But as he turns sixteen, Aaron finds himself more and more attached to his life on Earth, and curious about all the things his family forsakes for the Lord. He begins to realize he doesn't want the Rapture to happen, just yet; not before he sees his first movie, stars in the school play, or has his first kiss. Before long, Aaron makes the plunge from conflicted do-gooder to full-fledged teen rebel.
Whether he's sneaking out, making out, or at the piano playing hymns with a hangover, Aaron learns a few lessons that can't be found in the Bible. He discovers the best friends aren't always the ones your mom and dad approve of, and the tricky part about believing is that no one can do it for you.
In this funny and heartfelt coming of age memoir, debut author Aaron Hartzler recalls his teenage journey to find the person he is without losing the family who loves him. It's a story about losing your faith, finding your place, and learning your very own truth--which is always stranger than fiction.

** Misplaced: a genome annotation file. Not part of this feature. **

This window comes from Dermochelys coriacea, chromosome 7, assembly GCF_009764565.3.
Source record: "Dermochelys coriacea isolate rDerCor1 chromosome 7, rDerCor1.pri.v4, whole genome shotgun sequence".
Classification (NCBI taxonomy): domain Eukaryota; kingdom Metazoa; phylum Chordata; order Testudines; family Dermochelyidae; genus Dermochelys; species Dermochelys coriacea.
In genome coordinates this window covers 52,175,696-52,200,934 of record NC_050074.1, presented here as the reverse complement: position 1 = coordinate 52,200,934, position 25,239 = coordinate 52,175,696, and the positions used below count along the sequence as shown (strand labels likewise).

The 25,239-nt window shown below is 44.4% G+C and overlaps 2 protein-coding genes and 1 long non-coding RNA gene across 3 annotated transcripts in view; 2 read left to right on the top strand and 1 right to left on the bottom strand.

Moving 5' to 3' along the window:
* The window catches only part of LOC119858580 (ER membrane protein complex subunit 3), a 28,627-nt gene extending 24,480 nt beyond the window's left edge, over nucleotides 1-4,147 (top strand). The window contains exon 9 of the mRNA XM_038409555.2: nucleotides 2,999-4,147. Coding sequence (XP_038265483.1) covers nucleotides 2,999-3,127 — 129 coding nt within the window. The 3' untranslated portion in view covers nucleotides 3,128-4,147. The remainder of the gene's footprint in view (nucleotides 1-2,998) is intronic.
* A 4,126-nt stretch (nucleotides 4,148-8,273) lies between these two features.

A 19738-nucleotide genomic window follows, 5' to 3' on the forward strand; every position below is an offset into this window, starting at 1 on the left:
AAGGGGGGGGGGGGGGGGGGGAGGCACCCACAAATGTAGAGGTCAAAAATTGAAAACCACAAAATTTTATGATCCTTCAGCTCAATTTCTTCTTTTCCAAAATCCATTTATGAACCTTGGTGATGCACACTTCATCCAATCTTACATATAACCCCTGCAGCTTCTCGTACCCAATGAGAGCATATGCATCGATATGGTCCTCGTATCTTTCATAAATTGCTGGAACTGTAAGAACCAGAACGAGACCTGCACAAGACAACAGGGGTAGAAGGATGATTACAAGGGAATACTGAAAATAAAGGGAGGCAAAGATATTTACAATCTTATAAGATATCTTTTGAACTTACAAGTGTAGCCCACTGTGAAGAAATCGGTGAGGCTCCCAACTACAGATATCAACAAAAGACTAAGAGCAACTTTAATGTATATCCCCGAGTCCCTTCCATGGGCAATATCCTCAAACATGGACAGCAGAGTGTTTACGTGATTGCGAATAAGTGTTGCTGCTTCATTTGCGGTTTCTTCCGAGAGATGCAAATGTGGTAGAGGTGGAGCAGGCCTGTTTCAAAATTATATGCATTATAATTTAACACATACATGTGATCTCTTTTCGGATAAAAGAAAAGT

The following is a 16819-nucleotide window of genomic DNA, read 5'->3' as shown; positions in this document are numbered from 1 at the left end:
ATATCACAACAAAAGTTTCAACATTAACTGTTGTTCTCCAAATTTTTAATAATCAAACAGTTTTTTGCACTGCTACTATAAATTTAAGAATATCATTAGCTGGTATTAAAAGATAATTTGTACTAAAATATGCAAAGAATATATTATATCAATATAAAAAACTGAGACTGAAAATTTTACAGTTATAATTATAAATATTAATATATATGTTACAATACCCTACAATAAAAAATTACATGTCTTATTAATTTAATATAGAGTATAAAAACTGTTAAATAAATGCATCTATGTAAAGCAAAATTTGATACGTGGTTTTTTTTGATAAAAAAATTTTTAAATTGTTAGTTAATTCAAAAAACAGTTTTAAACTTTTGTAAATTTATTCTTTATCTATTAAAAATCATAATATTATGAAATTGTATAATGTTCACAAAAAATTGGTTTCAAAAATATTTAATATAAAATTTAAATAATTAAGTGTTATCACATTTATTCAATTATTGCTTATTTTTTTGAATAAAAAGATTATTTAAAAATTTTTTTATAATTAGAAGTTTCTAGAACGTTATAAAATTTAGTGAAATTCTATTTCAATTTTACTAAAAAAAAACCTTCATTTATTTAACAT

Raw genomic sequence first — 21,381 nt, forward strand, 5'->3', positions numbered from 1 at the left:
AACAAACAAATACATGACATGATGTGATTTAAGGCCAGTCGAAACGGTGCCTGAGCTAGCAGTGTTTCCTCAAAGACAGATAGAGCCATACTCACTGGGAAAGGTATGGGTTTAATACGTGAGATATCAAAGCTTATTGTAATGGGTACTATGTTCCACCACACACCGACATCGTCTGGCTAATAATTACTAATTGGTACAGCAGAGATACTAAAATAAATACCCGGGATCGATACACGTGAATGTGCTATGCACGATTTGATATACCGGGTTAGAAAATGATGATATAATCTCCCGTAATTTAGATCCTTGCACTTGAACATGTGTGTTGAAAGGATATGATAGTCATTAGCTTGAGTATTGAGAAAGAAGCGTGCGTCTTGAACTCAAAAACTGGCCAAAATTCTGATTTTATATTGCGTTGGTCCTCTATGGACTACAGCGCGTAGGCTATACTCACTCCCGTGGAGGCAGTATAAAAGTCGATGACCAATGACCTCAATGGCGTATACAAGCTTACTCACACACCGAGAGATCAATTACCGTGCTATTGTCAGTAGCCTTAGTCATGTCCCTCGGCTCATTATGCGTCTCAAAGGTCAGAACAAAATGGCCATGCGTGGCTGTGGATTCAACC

In RAPTURE PRACTICE we meet Aaron Hartzler as a child remembering the excitement of his first time acting. His family are very religious and his first acting experience is being a young boy killed in chariot wreck. He also dreams of finally being caught up in the Rapture. His family taught this and Aaron believes it too.
As a teen though he starts questioning not only his faith but who he might be too. He also hates disappointing his very religious family even when he hates what they make him do. For example not listen to any music unless it's religious or watch movies. Aaron goes on his own journey while battling with whether or not he has real faith. In the end though it's more about taking that leap of faith into accepting who he is which makes this a must read coming of age tale.
I really loved this novel. Even though I don't share the same faith as the author(I'm thinking he was Baptist) I also went through similar issues when I was a teen. I questioned, and still do, everything.
The beauty of this book has to be the honesty which must of been hard at times but is something Aaron has to do on his own journey to finding and accepting who he is. Rapture Practice is parts hilarious, real, painful, and inspiring. Place all of this together and mix with a large dose of heart. Courageous retelling that is sure to hit home with other teens out there.